The nutrition world is awash in fish oil worship. Typically, when the entire scientific community, food industry, and more are all singing the praises of an isolated substance or substances (EPA and DHA in the case of fish oil), you can be pretty sure there are some blind spots. And indeed there are.
Omega 3 and Omega 6 are the two predominant types of polyunsaturated fatty acids. These fats play a role in the production of a wide array of important chemical messengers in our body that control everything from inflammation to bronchodilation. Generally-speaking, although there are a couple exceptions that we know of, omega 6 fats lead to the production of more inflammatory molecules, whereas omega 3 tends to lead to the production of more anti-inflammatory molecules.
Omega 3 and omega 6 fats compete in the body more or less, so when there is an excess of omega 6, there is usually a corresponding increase in tendency towards inflammation, bronchoconstriction, vasoconstriction, and so on. Omega 3, with opposite effects, has been shown to help reverse the imbalance, leading to predictable improvements in many conditions.
In reality, neither omega 3 nor omega 6 fatty acids are healthy in and of themselves. They are highly unsaturated fats, which mean they oxidize more easily in our kitchens, in our frying pans, and most importantly–in our tissues and organs. The peroxidation of these polyunsaturated fatty acids leads to the production of nasty chemical compounds in the aldehyde family.
So it’s probably ideal to limit polyunsaturated fat intake (both omega 3 and omega 6) as much as reasonably possible. The lower your intake of these fats, the more your body begins to produce its own form of polyunsaturated fat, ETA (or Mead Acid as it is also called). While ETA is still a highly unsaturated fat, it does not oxidize as easily, it lowers inflammation, and by all means seems to be a superior choice to the common types of polyunsaturated fats ingested in a typical western diet: EPA, DHA, and especially AA and LA.
I say “probably ideal” because the scientific community is scarcely aware of ETA’s existence, and very little research has been done to confirm its theoretical superiority.
So, if you are eating almost all of your food at home, made from scratch, and you are going to great effort to avoid vegetable oil, pork fat, poultry fat, nuts, and seeds–the richest source of omega 6–there is absolutely no reason to supplement with omega 3.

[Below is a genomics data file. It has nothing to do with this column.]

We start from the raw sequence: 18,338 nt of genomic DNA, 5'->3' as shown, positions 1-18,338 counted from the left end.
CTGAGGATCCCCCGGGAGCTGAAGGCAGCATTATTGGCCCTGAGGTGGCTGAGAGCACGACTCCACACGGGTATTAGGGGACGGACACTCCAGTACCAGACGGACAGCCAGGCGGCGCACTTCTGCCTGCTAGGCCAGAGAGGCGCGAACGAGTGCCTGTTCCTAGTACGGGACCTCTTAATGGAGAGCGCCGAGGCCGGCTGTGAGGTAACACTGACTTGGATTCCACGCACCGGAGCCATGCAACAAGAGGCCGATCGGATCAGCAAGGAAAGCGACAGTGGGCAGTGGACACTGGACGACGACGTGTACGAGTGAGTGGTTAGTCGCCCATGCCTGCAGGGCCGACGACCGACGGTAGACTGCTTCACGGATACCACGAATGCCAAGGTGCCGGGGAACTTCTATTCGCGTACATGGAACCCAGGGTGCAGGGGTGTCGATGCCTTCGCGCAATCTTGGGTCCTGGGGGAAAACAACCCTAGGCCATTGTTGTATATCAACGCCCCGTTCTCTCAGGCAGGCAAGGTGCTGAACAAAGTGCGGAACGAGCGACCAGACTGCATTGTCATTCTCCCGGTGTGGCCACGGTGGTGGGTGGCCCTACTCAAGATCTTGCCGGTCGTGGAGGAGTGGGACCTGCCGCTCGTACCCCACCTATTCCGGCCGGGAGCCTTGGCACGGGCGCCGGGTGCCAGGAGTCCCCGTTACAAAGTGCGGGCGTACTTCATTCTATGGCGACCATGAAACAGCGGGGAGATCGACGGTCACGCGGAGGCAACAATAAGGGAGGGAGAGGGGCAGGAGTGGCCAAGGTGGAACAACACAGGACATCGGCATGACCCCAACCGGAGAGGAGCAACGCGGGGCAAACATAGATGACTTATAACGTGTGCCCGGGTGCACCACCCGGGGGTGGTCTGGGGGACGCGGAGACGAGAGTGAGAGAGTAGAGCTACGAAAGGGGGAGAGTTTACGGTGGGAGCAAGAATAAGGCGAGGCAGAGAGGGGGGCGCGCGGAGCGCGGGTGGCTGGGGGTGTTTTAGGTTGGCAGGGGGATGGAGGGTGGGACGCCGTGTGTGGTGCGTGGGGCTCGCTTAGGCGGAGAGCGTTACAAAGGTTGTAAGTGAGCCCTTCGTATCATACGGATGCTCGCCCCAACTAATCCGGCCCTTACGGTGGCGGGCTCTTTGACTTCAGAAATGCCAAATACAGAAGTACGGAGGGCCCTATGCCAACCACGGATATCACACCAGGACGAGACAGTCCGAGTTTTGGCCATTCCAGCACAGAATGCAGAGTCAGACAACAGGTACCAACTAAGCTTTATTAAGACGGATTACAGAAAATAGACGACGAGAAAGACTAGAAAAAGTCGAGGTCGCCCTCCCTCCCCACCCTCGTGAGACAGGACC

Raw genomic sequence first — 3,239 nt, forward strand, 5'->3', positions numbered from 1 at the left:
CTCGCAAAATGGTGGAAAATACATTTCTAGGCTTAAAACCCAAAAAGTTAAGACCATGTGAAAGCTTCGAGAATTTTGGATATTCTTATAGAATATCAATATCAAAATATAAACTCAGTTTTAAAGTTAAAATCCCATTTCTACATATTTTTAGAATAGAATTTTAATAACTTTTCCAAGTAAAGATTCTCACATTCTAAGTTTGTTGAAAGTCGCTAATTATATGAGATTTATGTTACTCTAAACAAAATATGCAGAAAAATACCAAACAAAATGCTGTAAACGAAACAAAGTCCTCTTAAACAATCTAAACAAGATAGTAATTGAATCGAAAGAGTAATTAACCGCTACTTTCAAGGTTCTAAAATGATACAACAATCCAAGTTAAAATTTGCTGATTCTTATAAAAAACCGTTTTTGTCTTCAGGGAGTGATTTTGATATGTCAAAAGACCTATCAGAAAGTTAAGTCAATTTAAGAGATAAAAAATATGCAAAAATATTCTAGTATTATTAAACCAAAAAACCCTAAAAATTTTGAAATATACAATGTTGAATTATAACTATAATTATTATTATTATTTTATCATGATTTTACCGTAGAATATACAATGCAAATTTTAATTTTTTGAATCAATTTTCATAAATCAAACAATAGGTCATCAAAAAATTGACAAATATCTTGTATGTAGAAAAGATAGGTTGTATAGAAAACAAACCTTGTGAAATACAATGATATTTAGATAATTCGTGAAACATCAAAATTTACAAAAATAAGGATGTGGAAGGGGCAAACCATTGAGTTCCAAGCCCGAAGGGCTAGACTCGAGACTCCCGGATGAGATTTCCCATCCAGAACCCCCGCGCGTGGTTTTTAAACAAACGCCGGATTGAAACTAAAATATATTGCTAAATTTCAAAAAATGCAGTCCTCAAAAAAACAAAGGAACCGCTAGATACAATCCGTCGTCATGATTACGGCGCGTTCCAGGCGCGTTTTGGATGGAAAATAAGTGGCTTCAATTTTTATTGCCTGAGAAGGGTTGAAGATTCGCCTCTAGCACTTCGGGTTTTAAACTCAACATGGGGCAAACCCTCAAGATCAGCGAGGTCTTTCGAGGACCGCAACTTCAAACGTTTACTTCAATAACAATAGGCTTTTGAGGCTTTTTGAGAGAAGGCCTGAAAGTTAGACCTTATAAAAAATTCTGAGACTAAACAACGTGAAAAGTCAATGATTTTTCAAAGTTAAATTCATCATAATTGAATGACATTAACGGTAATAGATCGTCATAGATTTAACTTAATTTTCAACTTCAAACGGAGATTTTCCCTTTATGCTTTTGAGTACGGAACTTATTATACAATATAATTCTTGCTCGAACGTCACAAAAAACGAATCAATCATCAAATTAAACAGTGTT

However, if you’ve been eating a high omega 6 diet for decades, or you’ve even confirmed through blood tests that you have a big omega 6 to omega 3 imbalance, you very well might want to consume a few grams of omega 3 with your low omega 6 diet for 6-12 months until your omega 6:3 ratio has come back closer to 1:1 (most of us are at more than 10:1).
Now, if you’re eating and living as a “normal” citizen, it is truly impossible to eat a relaxed diet, go to restaurants frequently, etc. and keep your intake of omega 6 low. Our food supply is completely saturated with omega 6, as three of the richest sources of linoleic acid (an omega 6 fat) just happen to be the three most commonly-used oils in our food supply: corn oil, soy oil, and cottonseed oil.
Thus, if you are going to eat a normal diet, YOU SHOULD DEFINITELY TAKE FISH OIL. Definitely! It is a great defense against the overconsumption of these oils, and a good defense against the other rich sources of omega 6 such as chicken, pork, and peanut butter.
It’s probably also a good idea to consume a decent amount of raw nuts and seeds if you are not being cautious about avoiding omega 6 in your diet. Nuts and seeds, although they are very high in polyunsaturated fat, contain a lot of nutrients such as vitamin E and several minerals that help to counteract the negative effects of omega 6, which is probably why they improve health statistics so dramatically compared to most other foods. Of all the nuts and seeds, flax and chia have the best ratio of omega 6 to omega 3. They actually have more omega 3 than omega 6, and they still contain plenty of vitamin E and minerals like other nuts and seeds.
In short, if you are going to eat a typical American-esque diet, supplement with fish oil, and add some fresh flax or chia seeds to your diet (flax seeds must be ground up to be absorbed). If the seeds are too much trouble, maybe have some walnuts and macadamia nuts instead.
If you’re cool with eating almost exclusively at home from food you prepare, or feel you need to in order to keep from feeling crappy, no need to supplement with any of that stuff if you keep your total PUFA intake very low.
And lastly, if you didn’t like this post, I recommend snacking on deez nuts. They are the lowest-PUFA nuts you can find.
About the Author
Matt Stone is an independent health researcher, author of more than 15 books, and founder of 180DegreeHealth. He is best known for his research on metabolic rate and its central role in many health conditions as well as his criticisms of extreme dieting. Learn more by signing up for his free Raising Metabolism eCourse HERE, which also includes THIS FREE BOOK.